Hybrid Taboo

The flesh was weak, cold sweats and tremulous heart; it had betrayed her. She had become conscious of the inadequacies of her physical frame whilst still young, failing to understand why there were things that others could do that she was warned away from. During adolescence, she had become even more aware of the distance between how she thought she should be and the reflection that greeted her in the mirror, skin pockmarked by acne and faint downy hair, bad breath and body odour. Every day had been agony, a pain so intense that it could be dulled only by the control she could exert over her own frame, the red welts that remained long after the expression of her loathing.

They said that the 'first' Moore was still in gaol, she reflected, catching a glimpse of her reflection in the glass of a window as she passed, the shape of her figure, the trailing form of the plush toy behind her, a white rabbet; the fringe of blonde hair, and the unreadable expression.

It had taken six months after the main servers had allegedly been destroyed that the Thinknet assets had been dumped on the net by console cowboys; six months in which anyone with even the faintest interest had been granted access to the architecture of everything the movement's founder had attempted to do following its inception. The digital world originally marketed as a Hell for unbelievers, later revealed as a paradise for the founder's dead bride, had proved unsalvageable, too unstable and glitched to really be accessed properly, and those that had managed to datamine it reported back that the map was little more than an empty subway train and an unfinished city shrouded in mist, unpopulated by daemons in any sense of the word. The avatars and the armour, however, that was a different matter.

Initially reliant on nanotechnology, the bootlegged Thinknet assets had been forced to downgrade to thin Microsofts, shards of metal and plastic that could be inserted into HumaGear modules adapted for human use, not entirely unlike the Progrisekeys used both to read and write to the modules and to affect the transformation into the secondary armoured form, or the old-fashioned Gaia Memories that she had heard had once been popular alongside other obsolete formats such as MiniDiscs.

They were not easy to come by, nor were they cheap. Nor even, she thought, were they as effective as the original nanotech had been, the programmes requiring considerable compression to fit onto the Microsofts. Many a time had she seen glitched out versions of the Abaddon armour, the colour scheme flickering, the assets failing to realise correctly, the users stuck in a continual T-pose, like scarecrows hopelessly littering the street. Seeing the generals in their human forms—Behru, Lugo, Buga, and, of course, Mua—was less common, and even then, such avatars were not always rendered without errors.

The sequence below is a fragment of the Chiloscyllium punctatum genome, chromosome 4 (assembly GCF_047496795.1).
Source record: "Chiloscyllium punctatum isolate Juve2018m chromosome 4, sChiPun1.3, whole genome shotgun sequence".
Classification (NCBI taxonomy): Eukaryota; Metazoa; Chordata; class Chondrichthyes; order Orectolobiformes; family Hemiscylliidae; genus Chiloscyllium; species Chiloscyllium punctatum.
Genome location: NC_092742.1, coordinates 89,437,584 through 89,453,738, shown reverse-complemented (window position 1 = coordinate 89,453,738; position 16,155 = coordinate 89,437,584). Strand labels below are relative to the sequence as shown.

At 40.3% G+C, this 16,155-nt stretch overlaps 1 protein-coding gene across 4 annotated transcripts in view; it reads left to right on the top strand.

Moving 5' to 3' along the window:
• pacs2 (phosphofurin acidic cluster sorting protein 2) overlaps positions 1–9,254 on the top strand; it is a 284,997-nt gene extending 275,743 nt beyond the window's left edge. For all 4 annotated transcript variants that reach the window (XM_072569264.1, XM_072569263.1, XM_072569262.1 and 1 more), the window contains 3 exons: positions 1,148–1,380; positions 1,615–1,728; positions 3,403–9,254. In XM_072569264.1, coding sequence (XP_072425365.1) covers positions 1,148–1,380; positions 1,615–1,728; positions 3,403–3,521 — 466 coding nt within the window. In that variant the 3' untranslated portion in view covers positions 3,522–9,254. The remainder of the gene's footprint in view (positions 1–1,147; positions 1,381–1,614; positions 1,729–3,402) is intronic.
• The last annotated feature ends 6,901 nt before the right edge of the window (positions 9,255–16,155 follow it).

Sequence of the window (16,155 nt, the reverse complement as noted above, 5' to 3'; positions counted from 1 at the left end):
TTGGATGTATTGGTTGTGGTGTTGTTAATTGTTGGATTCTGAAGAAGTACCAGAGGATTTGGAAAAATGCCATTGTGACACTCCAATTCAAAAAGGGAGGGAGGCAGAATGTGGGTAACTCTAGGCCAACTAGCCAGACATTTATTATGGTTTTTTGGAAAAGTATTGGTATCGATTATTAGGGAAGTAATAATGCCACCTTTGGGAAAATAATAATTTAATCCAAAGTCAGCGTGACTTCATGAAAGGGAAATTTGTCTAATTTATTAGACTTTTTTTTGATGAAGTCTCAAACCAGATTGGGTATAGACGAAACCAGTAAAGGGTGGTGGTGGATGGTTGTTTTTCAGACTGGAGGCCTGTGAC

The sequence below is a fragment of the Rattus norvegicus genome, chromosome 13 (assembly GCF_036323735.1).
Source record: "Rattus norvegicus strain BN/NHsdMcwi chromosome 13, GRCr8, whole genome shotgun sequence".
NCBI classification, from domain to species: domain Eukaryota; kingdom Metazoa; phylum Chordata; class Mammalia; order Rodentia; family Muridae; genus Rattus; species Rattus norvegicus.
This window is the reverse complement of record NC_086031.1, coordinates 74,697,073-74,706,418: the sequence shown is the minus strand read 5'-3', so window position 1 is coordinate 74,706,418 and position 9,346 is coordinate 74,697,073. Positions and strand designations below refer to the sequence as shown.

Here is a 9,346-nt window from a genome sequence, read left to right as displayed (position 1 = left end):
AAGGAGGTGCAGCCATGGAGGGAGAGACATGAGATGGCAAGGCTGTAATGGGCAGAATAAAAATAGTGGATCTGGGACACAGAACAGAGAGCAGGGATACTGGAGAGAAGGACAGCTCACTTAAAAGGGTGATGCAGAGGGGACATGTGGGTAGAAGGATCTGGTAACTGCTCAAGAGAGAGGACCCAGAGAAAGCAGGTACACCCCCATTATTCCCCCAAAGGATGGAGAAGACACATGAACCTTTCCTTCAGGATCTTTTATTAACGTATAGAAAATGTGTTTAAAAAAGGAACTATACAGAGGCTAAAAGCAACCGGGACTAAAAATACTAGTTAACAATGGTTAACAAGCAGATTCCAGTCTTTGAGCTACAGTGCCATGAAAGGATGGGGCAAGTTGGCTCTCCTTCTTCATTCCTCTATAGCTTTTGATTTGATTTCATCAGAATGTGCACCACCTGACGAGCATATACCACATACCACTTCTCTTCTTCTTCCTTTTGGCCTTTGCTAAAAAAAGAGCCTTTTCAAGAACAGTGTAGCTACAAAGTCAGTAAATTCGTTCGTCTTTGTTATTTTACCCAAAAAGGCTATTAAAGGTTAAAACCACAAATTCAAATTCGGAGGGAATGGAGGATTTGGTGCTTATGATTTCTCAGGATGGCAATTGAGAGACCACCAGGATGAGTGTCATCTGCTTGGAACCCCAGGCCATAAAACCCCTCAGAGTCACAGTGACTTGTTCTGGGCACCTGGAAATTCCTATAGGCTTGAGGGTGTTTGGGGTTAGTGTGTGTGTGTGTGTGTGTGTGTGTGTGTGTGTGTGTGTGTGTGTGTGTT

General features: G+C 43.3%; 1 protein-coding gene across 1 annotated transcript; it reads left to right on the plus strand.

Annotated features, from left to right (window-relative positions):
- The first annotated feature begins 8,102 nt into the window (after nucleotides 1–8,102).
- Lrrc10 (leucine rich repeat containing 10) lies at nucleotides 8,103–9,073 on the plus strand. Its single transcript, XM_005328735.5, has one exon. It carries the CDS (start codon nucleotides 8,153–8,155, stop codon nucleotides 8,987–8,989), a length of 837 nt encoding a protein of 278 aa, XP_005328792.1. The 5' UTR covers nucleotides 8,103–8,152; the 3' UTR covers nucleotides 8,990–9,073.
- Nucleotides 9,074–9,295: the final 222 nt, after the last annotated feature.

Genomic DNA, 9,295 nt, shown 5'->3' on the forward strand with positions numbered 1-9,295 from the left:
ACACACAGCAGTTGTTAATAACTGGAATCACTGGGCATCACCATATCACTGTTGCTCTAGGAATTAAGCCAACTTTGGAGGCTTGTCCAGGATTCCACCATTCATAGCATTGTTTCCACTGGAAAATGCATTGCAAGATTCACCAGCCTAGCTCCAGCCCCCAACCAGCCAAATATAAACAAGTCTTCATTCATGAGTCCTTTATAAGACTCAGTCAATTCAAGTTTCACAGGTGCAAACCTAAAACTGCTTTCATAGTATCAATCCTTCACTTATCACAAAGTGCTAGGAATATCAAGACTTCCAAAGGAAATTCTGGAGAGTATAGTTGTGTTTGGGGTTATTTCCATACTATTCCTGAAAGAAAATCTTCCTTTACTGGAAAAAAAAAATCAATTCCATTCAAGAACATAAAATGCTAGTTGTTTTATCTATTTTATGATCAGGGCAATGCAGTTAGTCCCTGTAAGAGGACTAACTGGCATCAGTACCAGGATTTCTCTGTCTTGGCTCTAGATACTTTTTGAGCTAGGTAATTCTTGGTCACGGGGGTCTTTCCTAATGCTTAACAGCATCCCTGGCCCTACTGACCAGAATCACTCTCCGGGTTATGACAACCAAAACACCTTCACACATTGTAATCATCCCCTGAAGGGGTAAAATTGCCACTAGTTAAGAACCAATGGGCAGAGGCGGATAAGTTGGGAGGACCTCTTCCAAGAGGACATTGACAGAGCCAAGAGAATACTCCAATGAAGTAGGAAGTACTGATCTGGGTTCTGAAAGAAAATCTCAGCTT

She had paid an extortionate amount for her Mua Microsoft, not just in actual money. Access and use of such illegal programmes made the user a prime suspect for both the Turing Police and A.I.M.S. To access Thinknet data, to accept the changes the use of such unregulated and bootlegged software had on the user's physical and mental wellbeing was costly indeed. Not, of course, that such mattered to her. Long dissatisfied with the shape of her body, with the circumstances of her life, it had been easy for her to weigh the costs and accept them. She had what she wanted now, there was no need to go back.

Unable to break down and digitise the consciousness like the original nanotechnology used by Thinknet's founder, the use of the Microsofts took their toll on the body in a similar fashion when used via the HumaGear module. It was suggested that the use of the technology burnt out the human body, made it uninhabitable, meaning that the user could not return after a set amount of time had elapsed as the avatar they chose. She had no regrets. Better to live out the remainder of her existence in the shape of something idealised than the sweaty, disappointing shape she saw when her headset was not attached.

Upon the stone, the heels of her white leather shoes resounded in a satisfying manner, assuring her of her presence in the moment, of the reality of the form she now inhabited. At her back, she did not see the hooded figure in lace, her hands folded before her in her lap, following carefully behind, a wide smile on her rich, red lips.